Melbourne, Australia (PRWEB) February 03, 2013
The economic downturn did not affect the Public Relations Services industry as severely as traditional advertising. According to IBISWorld Industry analyst Craig Shulman, ‘while marketing budgets tend to be one of the first items targeted in cost-cutting efforts, public relations (PR) services are often seen as more focused and therefore better value for money than media advertising’. As a result, spending on PR tends to be less volatile and holds up slightly better when budgets are cut. Additionally, some aspects of PR, such as communication with stakeholders, can be crucial in a downturn to allay fears and manage crises. This, along with a longer term trend towards more below-the-line marketing methods, is expected to result in industry revenue growing at a stronger rate than that of the Advertising Services industry.
In 2012-13, industry revenue is forecast to grow by 5.4% to reach $443.1 million. Over the past five years, annualised growth is estimated at 2.2%. PR activities are becoming more diverse due to media fragmentation, with new media opening up a broader range of communication channels to reach target audiences. ‘The internet in particular has presented marketers with the opportunity to target specific audiences’, says Shulman. The ease with which marketers can contribute to content, such as websites and social media, has resulted in an increase in the use of online PR activities. Over the next five years, the picture looks better and revenue forecast to grow. Increasing communication about environmental issues, including the carbon footprints of clients and their carbon reduction strategies and offsets, is expected to be a major new area of work for the industry.
The Public Relations Services industry has a low level of market share concentration. Historically the industry had been highly fragmented, with a large number of small agencies, often operating as partnerships and family companies. Rapid consolidation began in the 1990s as major global advertising firms began aggressively acquiring complementary marketing and communications businesses including PR firms. Many of the larger PR firms operating in Australia were part of international firms that were swallowed up by the likes of advertising giants WPP, Omnicom and Interpublic. Consolidation has also occurred among Australian-owned firms, with a key example being major Australian advertising conglomerate Enero Group. Originally named Photon, it was established in 2000 as a group of three companies and has rapidly acquired firms across the full spectrum of marketing and communications specialties in Australia and offshore, and is now among the top 20 largest communications companies globally. Despite the consolidation, industry concentration remains low as a large number of small, independent PR firms continue to operate in the industry.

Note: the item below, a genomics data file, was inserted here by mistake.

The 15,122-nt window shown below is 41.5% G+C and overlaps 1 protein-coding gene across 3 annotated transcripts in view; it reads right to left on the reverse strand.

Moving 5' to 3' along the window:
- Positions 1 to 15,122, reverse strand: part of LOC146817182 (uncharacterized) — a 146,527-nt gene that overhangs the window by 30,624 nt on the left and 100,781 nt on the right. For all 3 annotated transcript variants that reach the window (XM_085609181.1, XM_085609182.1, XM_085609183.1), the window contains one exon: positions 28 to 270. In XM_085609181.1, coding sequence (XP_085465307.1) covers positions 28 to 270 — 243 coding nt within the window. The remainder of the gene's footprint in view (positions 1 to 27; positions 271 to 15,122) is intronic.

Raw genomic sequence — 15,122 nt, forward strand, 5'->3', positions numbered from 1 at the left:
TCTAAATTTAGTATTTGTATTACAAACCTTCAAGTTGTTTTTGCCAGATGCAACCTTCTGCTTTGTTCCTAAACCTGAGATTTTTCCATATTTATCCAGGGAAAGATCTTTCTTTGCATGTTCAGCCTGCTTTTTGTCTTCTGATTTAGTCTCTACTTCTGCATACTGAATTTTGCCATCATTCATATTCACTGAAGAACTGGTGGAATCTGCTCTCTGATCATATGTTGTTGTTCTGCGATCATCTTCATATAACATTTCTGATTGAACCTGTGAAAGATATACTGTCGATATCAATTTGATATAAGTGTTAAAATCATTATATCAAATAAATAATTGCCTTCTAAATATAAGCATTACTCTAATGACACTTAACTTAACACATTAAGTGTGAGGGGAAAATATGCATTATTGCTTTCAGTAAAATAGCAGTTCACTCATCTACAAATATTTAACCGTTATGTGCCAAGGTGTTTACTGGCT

For more information, visit IBISWorld’s Public Relations Services report in Australia industry page.
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IBISWorld industry Report Key Topics
Public relations agencies manage the communications between an organisation and its publics in order to promote favourable relationships and portray a desired image. This includes communication with the general public as well as employees, investors, customers, analysts and other stakeholders. In contrast to advertising, PR campaigns aim for exposure through public interest and news items rather than paid advertisements in order to give their message third-party legitimacy.
Key External Drivers
Industry Life Cycle
Products & Markets
Products & Services
Market Share Concentration
Key Success Factors
Cost Structure Benchmarks
Basis of Competition
Barriers to Entry
Technology & Systems
Regulation & Policy
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